In January 2002, another controversy erupted when the General Prosecutor ordered the arrest of Ovidiu Cristian Iane and the search of Mugur Ciuvica’s home. The two men, a journalist and former government official respectively, were suspected of circulating email messages (under the title “Armageddon II”) accusing Prime Minister Nastase of corruption. These actions were portrayed by the General Prosecutor as damaging to national security and Romania’s international relations and a violation of article 168 of the criminal code (disseminating false information, a provision, in other penal codes, generally intended to cover acts that might create a threat to the public, such as making a false bomb threat). Although Prime Minister Nastase later acknowledged that he had overreacted, he failed to call for the full repeal of the range of relevant articles in the penal code.
The latest controversy unfolded after the Wall Street Journal published a report on May 3, 2002, entitled “Among NATO Applicants, Romania Draws Particular Scrutiny.” Romanian journalists then reported on the story, including the assertion that the continued presence of Securitate agents in Romania’s security services is a matter of concern in the context of Romania’s candidacy for NATO. On May 10, Minister of Defense Ion Mircea Pascu issued – in writing – a warning to journalists that “life is too short, and your health has too high a price to be endangered by debating highly emotional subjects.” In addition to heightening concern that old Securitate practices, if not actual agents, are alive and well in Romania’s security services, the written threat triggered yet another row between the government and journalists. On May 16, Minister Pascu issued another statement, saying he regretted that his May 10 statement had been misinterpreted and that it was only intended to be humorous.
The event nearly overshadowed an announcement by Prime Minister Nastase that the government plans to amend the criminal code to bring it into conformity with Romania’s free speech commitments. The government’s proposal, however, which would reduce prison terms for some speech offences but not actually repeal them all from the criminal code, falls short of what is needed to achieve the Prime Minister’s stated goals.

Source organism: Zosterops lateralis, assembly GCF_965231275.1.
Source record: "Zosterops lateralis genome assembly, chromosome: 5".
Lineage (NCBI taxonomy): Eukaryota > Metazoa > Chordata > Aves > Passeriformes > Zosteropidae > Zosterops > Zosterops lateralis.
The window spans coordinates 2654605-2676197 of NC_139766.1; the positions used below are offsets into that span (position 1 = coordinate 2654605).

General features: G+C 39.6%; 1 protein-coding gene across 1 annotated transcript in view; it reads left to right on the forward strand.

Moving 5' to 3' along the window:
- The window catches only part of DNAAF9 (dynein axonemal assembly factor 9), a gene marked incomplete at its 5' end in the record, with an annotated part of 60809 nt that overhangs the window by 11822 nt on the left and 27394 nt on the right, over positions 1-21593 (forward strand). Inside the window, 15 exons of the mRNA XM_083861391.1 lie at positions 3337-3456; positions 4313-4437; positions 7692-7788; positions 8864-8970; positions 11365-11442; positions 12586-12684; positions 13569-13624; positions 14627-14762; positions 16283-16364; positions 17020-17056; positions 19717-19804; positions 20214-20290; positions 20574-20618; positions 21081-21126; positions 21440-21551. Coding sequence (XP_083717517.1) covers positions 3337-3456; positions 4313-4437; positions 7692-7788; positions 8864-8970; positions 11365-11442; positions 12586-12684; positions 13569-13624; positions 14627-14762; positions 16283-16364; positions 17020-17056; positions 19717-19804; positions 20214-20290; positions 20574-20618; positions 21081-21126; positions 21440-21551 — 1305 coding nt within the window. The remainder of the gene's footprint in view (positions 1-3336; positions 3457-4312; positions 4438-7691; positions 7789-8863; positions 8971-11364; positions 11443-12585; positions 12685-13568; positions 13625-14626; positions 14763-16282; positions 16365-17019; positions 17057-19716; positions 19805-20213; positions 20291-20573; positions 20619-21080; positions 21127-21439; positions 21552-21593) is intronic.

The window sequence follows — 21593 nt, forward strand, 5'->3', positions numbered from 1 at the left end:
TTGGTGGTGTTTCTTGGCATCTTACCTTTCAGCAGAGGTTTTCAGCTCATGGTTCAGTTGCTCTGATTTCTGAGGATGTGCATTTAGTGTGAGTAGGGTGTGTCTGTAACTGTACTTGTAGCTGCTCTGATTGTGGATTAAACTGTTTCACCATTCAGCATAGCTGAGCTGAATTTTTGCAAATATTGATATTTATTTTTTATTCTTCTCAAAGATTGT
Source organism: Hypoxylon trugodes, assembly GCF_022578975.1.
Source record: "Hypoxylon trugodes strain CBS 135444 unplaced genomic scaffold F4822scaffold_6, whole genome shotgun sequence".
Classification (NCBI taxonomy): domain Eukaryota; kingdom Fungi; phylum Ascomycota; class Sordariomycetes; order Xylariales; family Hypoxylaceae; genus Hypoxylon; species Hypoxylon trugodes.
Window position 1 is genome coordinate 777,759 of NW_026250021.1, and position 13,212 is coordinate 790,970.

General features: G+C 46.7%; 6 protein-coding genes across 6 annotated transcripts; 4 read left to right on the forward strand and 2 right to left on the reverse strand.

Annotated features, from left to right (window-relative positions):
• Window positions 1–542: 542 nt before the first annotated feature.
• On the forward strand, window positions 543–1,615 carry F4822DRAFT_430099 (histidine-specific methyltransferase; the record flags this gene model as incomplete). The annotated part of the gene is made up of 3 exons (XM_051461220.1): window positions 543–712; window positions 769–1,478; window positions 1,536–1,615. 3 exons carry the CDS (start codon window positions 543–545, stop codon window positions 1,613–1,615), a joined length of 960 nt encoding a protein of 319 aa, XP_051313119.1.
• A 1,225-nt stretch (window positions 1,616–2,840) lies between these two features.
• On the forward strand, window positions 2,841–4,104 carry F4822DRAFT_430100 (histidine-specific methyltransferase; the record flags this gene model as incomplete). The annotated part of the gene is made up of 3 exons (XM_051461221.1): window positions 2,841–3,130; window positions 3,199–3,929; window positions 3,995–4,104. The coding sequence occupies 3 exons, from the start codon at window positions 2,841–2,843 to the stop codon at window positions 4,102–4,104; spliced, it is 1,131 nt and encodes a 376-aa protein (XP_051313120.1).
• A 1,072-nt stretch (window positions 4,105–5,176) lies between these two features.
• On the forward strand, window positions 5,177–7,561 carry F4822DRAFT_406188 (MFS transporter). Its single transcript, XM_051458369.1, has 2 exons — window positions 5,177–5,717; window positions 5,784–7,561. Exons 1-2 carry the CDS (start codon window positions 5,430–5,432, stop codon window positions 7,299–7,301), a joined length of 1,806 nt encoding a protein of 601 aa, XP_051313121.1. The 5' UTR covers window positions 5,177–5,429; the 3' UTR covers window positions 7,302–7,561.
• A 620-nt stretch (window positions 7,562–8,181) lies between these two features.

Relevant Romanian Laws
The articles of the Romania criminal code which are not consistent with Romania’s freely undertaken commitments are:
- article 205 (insult; punishable by up to two years in prison);
- article 206 (defamation; punishable by up to three years in prison);
- article 236 (defamation of national symbols; punishable by up to three years in prison);
- article 236/1 (defamation of the country or nation; punishable by up to three years in prison);
- article 238 (insult or defamation of public officials; punishable by up to seven years);
- article 239 (insult or defamation of civil servants; punishable by up to seven years in prison).
The United States Helsinki Commission, an independent federal agency, by law monitors and encourages progress in implementing provisions of the Helsinki Accords. The Commission, created in 1976, is composed of nine Senators, nine Representatives and one official each from the Departments of State, Defense and Commerce.